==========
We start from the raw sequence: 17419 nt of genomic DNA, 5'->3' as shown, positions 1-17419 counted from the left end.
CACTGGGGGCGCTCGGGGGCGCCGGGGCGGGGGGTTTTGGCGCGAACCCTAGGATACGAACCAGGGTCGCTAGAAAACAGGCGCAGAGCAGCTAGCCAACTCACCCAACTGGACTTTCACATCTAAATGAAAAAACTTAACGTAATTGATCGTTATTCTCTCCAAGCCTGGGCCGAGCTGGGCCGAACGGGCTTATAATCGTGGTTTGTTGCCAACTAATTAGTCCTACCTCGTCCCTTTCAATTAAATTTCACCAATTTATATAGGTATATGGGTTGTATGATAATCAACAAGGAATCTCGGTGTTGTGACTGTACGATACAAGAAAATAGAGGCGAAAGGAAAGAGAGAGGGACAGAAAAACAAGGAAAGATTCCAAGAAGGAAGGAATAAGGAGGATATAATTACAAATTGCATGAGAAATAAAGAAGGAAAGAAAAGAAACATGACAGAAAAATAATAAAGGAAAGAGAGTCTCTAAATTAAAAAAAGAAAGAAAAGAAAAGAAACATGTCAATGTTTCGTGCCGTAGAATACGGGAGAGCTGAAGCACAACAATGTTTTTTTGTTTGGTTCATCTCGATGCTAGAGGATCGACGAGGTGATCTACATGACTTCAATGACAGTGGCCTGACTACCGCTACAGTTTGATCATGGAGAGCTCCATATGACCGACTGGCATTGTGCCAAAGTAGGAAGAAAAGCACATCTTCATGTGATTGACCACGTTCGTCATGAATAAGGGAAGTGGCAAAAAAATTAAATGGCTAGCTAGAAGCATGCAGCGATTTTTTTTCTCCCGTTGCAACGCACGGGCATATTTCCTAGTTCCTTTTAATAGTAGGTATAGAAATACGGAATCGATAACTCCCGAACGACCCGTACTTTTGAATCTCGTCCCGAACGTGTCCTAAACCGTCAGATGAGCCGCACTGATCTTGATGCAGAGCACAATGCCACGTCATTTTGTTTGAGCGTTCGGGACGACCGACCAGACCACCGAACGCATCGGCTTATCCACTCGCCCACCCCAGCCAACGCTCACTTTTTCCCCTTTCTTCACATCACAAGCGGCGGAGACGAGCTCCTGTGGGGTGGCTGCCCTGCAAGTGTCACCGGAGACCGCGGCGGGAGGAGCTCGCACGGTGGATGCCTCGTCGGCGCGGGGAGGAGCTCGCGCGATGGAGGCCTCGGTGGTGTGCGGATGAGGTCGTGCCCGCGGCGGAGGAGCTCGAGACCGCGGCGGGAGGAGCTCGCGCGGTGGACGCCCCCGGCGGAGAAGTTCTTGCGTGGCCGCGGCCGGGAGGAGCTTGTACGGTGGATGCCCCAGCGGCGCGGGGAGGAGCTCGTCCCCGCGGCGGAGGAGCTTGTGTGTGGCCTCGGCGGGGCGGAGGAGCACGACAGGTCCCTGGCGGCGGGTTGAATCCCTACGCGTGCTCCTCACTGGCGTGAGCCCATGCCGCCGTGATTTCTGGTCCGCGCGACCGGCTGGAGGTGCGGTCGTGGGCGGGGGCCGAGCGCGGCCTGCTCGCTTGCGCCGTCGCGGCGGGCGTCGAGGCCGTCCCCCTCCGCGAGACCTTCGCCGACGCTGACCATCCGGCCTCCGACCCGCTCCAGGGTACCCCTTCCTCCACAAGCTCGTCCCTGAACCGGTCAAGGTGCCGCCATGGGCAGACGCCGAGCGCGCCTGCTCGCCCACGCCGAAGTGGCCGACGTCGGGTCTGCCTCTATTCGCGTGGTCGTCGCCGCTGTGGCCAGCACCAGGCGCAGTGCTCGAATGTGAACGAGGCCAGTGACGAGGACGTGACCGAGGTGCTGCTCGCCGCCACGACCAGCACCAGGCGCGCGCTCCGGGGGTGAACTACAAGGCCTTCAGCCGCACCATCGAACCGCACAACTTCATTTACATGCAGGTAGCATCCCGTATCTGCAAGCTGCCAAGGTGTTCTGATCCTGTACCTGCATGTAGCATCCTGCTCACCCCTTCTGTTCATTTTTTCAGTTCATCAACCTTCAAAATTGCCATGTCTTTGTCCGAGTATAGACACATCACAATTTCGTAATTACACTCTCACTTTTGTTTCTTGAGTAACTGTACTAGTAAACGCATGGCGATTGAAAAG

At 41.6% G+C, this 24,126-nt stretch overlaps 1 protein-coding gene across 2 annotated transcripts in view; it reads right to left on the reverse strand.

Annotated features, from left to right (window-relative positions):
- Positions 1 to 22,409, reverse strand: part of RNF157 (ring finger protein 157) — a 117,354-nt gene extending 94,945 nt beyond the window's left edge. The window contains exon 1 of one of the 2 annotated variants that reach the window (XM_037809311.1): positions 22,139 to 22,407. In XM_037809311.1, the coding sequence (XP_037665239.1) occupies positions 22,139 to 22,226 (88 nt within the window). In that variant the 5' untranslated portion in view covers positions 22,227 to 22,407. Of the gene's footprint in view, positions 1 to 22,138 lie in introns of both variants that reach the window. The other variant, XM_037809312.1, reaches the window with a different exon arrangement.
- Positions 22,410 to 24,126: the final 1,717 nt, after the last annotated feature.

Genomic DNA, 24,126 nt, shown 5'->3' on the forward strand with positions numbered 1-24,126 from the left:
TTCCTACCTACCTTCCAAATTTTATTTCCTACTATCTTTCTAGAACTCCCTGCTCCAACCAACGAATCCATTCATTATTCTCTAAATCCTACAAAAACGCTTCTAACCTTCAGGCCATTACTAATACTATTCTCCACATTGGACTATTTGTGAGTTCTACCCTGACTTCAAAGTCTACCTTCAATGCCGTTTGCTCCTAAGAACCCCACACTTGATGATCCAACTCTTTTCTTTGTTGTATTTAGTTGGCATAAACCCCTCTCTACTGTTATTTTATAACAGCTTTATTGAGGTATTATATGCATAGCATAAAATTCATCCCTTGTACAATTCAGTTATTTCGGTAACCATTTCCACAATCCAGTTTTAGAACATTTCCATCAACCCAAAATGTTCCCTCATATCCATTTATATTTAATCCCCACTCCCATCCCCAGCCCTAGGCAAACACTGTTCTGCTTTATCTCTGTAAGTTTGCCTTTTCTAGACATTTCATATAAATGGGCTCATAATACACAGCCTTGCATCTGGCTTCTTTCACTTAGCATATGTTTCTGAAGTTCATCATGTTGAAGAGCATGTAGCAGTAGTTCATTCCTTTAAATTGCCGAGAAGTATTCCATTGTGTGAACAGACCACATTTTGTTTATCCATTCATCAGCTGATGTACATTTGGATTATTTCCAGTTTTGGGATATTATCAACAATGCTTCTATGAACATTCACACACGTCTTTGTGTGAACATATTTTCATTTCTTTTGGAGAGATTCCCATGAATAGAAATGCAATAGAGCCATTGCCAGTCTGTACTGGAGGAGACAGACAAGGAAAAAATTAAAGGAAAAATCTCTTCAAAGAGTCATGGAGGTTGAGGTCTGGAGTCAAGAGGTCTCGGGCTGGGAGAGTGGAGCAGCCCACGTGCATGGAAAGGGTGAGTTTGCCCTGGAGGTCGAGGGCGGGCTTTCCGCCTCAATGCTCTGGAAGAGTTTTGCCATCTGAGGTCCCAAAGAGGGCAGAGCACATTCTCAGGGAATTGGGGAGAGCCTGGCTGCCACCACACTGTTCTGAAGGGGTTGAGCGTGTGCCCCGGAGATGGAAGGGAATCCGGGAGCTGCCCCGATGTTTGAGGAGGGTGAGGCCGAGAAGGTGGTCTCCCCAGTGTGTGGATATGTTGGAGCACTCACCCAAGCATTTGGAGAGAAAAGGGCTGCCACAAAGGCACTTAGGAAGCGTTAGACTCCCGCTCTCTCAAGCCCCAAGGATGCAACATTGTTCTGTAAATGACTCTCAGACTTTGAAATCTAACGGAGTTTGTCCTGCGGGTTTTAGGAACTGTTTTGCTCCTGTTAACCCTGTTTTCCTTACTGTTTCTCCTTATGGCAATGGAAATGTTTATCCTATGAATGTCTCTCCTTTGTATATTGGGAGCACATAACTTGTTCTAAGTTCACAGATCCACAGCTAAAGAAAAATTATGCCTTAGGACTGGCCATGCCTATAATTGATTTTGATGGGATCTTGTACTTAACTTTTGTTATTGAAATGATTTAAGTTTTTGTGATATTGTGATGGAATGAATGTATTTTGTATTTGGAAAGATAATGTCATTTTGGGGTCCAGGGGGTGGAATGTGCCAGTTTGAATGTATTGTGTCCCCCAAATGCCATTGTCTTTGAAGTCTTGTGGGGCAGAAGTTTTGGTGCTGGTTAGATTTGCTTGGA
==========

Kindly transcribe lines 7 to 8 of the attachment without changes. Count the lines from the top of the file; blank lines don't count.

Genomic DNA, 24,126 nt, shown 5'->3' on the forward strand with positions numbered 1-24,126 from the left:
TTCCTACCTACCTTCCAAATTTTATTTCCTACTATCTTTCTAGAACTCCCTGCTCCAACCAACGAATCCATTCATTATTCTCTAAATCCTACAAAAACGCTTCTAACCTTCAGGCCATTACTAATACTATTCTCCACATTGGACTATTTGTGAGTTCTACCCTGACTTCAAAGTCTACCTTCAATGCCGTTTGCTCCTAAGAACCCCACACTTGATGATCCAACTCTTTTCTTTGTTGTATTTAGTTGGCATAAACCCCTCTCTACTGTTATTTTATAACAGCTTTATTGAGGTATTATATGCATAGCATAAAATTCATCCCTTGTACAATTCAGTTATTTCGGTAACCATTTCCACAATCCAGTTTTAGAACATTTCCATCAACCCAAAATGTTCCCTCATATCCATTTATATTTAATCCCCACTCCCATCCCCAGCCCTAGGCAAACACTGTTCTGCTTTATCTCTGTAAGTTTGCCTTTTCTAGACATTTCATATAAATGGGCTCATAATACACAGCCTTGCATCTGGCTTCTTTCACTTAGCATATGTTTCTGAAGTTCATCATGTTGAAGAGCATGTAGCAGTAGTTCATTCCTTTAAATTGCCGAGAAGTATTCCATTGTGTGAACAGACCACATTTTGTTTATCCATTCATCAGCTGATGTACATTTGGATTATTTCCAGTTTTGGGATATTATCAACAATGCTTCTATGAACATTCACACACGTCTTTGTGTGAACATATTTTCATTTCTTTTGGAGAGATTCCCATGAATAGAAATGCAATAGAGCCATTGCCAGTCTGTACTGGAGGAGACAGACAAGGAAAAAATTAAAGGAAAAATCTCTTCAAAGAGTCATGGAGGTTGAGGTCTGGAGTCAAGAGGTCTCGGGCTGGGAGAGTGGAGCAGCCCACGTGCATGGAAAGGGTGAGTTTGCCCTGGAGGTCGAGGGCGGGCTTTCCGCCTCAATGCTCTGGAAGAGTTTTGCCATCTGAGGTCCCAAAGAGGGCAGAGCACATTCTCAGGGAATTGGGGAGAGCCTGGCTGCCACCACACTGTTCTGAAGGGGTTGAGCGTGTGCCCCGGAGATGGAAGGGAATCCGGGAGCTGCCCCGATGTTTGAGGAGGGTGAGGCCGAGAAGGTGGTCTCCCCAGTGTGTGGATATGTTGGAGCACTCACCCAAGCATTTGGAGAGAAAAGGGCTGCCACAAAGGCACTTAGGAAGCGTTAGACTCCCGCTCTCTCAAGCCCCAAGGATGCAACATTGTTCTGTAAATGACTCTCAGACTTTGAAATCTAACGGAGTTTGTCCTGCGGGTTTTAGGAACTGTTTTGCTCCTGTTAACCCTGTTTTCCTTACTGTTTCTCCTTATGGCAATGGAAATGTTTATCCTATGAATGTCTCTCCTTTGTATATTGGGAGCACATAACTTGTTCTAAGTTCACAGATCCACAGCTAAAGAAAAATTATGCCTTAGGACTGGCCATGCCTATAATTGATTTTGATGGGATCTTGTACTTAACTTTTGTTATTGAAATGATTTAAGTTTTTGTGATATTGTGATGGAATGAATGTATTTTGTATTTGGAAAGATAATGTCATTTTGGGGTCCAGGGGGTGGAATGTGCCAGTTTGAATGTATTGTGTCCCCCAAATGCCATTGTCTTTGAAGTCTTGTGGGGCAGAAGTTTTGGTGCTGGTTAGATTTGCTTGGA